ONE of the most unprecedented transitions of U.S. power in modern history – set for Wednesday – will for millions of Americans simultaneously evoke anxiety over safety, celebration among those who voted for the winner, Joe Biden, and anger, despair, or disappointment among those who backed the loser, Donald Trump, notes the Angus Reid Institute.
A new Angus Reid Institute public opinion survey finds that while Trump voters’ deference to his style, legacy, and future influence remains strong, a significant minority would like to turn the page.
Asked why they supported the Trump-Pence ticket in 2020, GOP voters fall into four distinct camps based on personality and policies. About a quarter point to admiration for Trump as their number one reason for voting Republican. A slightly larger segment (30%) chose support for GOP policies as their primary motivation. The rest say their vote was driven by a dislike for the policies of the Democrats or disdain for Biden-Harris leadership.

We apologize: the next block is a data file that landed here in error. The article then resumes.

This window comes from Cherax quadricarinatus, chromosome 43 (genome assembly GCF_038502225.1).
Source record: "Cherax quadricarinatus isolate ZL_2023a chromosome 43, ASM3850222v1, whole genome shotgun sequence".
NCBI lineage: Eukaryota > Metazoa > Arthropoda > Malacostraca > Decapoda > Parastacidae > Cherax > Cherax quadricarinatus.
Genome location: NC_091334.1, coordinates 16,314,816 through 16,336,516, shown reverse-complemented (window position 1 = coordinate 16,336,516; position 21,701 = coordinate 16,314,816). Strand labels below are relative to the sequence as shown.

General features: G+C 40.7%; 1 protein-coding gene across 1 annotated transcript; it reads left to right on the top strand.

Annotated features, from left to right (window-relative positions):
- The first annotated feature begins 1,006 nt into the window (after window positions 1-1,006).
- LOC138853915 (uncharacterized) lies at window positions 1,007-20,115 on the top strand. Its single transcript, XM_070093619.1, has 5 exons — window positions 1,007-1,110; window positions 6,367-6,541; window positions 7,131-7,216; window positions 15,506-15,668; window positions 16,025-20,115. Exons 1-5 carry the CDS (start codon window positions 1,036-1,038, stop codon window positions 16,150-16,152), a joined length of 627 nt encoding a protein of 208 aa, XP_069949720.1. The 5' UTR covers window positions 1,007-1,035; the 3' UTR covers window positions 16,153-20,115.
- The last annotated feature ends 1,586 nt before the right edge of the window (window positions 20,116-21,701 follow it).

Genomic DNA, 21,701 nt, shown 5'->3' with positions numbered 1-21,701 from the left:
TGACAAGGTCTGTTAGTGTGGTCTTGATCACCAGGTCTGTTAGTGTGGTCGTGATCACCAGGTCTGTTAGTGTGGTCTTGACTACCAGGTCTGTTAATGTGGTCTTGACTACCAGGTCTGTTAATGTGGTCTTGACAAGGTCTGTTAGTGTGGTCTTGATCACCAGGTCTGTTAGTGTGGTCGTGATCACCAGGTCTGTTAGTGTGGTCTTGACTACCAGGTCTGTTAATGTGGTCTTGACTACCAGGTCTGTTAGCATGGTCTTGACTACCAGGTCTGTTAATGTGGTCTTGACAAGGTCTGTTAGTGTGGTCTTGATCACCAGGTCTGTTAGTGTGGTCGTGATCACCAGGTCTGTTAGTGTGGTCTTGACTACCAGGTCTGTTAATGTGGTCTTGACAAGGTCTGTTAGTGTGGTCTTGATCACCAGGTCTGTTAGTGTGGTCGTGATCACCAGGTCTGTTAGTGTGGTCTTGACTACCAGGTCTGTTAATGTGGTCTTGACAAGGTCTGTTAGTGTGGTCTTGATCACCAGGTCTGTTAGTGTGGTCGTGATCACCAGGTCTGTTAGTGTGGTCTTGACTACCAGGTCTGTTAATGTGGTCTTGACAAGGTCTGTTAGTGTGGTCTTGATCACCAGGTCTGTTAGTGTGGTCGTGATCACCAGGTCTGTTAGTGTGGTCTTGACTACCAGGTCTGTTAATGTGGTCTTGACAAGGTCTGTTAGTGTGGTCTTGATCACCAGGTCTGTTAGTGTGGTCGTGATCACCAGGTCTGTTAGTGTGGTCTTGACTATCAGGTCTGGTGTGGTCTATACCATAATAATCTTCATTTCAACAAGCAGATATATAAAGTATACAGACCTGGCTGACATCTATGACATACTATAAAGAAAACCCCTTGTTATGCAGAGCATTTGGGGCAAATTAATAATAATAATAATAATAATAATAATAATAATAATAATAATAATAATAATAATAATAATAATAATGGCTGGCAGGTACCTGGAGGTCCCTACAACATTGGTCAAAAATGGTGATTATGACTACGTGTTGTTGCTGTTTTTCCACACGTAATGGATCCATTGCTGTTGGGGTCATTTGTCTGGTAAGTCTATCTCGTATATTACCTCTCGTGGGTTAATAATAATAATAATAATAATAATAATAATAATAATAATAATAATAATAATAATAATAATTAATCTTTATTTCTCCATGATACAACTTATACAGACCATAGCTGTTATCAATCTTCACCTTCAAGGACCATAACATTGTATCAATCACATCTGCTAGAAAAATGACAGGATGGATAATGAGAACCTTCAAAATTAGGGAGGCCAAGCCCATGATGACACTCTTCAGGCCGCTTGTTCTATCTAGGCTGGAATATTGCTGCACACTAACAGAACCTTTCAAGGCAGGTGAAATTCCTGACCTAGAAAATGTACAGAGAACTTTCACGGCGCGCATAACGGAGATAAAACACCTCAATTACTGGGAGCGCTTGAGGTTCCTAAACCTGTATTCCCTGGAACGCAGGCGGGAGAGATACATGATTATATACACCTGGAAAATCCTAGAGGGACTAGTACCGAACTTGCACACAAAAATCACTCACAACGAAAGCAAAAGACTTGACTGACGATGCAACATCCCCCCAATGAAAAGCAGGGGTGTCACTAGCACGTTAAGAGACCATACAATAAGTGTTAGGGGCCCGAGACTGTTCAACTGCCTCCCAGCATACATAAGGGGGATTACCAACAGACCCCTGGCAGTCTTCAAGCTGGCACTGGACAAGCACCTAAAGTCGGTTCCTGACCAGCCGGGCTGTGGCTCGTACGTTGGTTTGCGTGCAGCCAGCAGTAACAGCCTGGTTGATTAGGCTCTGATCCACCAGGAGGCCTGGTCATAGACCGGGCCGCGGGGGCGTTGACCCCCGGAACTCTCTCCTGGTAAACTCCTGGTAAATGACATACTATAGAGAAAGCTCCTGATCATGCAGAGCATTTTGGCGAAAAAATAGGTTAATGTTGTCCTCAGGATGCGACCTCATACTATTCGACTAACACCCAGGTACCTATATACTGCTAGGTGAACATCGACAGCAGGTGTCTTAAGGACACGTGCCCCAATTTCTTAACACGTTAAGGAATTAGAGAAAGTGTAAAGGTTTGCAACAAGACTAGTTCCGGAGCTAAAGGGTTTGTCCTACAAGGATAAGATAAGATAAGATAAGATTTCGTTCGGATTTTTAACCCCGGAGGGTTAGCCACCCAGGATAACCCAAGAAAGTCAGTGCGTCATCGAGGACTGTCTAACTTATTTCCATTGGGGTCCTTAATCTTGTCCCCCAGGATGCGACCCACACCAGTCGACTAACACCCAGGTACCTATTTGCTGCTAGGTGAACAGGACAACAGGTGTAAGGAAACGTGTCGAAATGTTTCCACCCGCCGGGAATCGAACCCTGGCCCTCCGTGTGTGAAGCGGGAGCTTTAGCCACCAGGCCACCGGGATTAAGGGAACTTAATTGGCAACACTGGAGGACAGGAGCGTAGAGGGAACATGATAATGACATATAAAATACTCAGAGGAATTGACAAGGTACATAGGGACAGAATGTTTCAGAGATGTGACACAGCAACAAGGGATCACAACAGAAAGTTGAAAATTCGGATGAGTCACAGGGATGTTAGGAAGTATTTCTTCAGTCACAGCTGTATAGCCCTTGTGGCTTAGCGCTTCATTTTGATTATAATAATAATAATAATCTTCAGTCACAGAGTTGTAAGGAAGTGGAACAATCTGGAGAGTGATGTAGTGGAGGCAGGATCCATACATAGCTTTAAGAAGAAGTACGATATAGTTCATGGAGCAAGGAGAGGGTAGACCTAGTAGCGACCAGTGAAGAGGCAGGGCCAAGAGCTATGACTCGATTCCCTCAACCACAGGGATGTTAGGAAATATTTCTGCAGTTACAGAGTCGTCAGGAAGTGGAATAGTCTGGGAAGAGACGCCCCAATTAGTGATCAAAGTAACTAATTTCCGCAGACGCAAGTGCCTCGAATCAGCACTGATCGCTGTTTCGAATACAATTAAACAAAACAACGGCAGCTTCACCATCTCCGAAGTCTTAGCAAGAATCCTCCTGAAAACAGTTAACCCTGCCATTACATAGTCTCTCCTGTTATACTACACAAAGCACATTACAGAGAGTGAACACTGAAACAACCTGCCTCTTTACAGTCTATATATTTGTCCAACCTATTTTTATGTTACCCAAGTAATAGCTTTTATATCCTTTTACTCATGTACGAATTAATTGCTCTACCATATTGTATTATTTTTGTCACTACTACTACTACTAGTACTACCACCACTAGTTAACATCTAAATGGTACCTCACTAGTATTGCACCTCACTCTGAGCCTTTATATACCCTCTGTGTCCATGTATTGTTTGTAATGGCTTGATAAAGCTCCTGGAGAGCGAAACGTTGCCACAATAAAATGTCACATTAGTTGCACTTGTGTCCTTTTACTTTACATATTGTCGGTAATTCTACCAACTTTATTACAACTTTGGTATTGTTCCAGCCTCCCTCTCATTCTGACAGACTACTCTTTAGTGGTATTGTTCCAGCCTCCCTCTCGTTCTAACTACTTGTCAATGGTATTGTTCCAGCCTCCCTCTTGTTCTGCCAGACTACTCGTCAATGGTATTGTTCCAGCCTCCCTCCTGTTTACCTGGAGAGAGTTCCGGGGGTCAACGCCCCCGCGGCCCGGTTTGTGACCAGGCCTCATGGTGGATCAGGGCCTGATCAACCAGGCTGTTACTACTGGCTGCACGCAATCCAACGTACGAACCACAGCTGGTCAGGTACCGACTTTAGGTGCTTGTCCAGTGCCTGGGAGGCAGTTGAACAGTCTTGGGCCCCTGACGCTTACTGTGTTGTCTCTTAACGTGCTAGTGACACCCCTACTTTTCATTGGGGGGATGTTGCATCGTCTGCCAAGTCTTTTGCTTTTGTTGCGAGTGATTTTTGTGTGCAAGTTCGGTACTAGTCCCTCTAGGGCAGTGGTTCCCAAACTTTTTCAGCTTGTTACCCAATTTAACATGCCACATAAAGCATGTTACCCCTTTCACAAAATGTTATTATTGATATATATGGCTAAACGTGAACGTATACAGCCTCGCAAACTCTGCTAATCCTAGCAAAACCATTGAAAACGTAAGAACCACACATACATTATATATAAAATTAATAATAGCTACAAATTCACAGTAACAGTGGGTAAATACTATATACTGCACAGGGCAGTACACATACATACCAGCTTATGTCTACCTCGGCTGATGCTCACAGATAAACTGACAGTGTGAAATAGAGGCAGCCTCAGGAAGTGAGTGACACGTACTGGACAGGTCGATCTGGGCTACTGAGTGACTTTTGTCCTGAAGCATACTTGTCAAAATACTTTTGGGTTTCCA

Those choosing Trump himself as their number one motivation display almost total devotion to every dimension of his narrative. A majority (71%) believe that Trump “definitely won” the election. A further 20 per cent say Trump “probably won”. Three-quarters believe that he should be the Republican presidential nominee in 2024 and almost as many (74%) say he is one of the greatest presidents in American history.
But for most the Republican voter universe – those driven by GOP policy or a dislike of the Democratic ticket – the change in administration marks a period of reckoning about what comes next. Even among this latter group, a majority continues to believe in a future party molded by Trump-style politics, while about one-third of those who voted Republican – but not because of Trump – say it’s time for a different approach.
More Key Findings:
* Asked to judge Trump’s legacy, just over half (52%) of 2020 Republican voters proclaim he was one of the “greatest presidents ever” while nearly one-third (29%) say he was “above average”; one-in-ten (8%) dismiss him as one of the “worst presidents ever” while nevertheless voting GOP.
* Income and education levels were significant drivers of why Republican voters chose the GOP. Those in a lower income and education strata were more likely to cast their ballot based on the candidate; those in higher income and education brackets say they were motivated by GOP policies.
* Regardless of why they voted Republican, GOP voters are seized by rejection and doubt over the 2020 election results; more than half (54%) say Trump “definitely” won the election while about half that number (28%) say he “probably” won. The rest are divided between their belief that Biden “probably” (12%) or “definitely” (5%) won.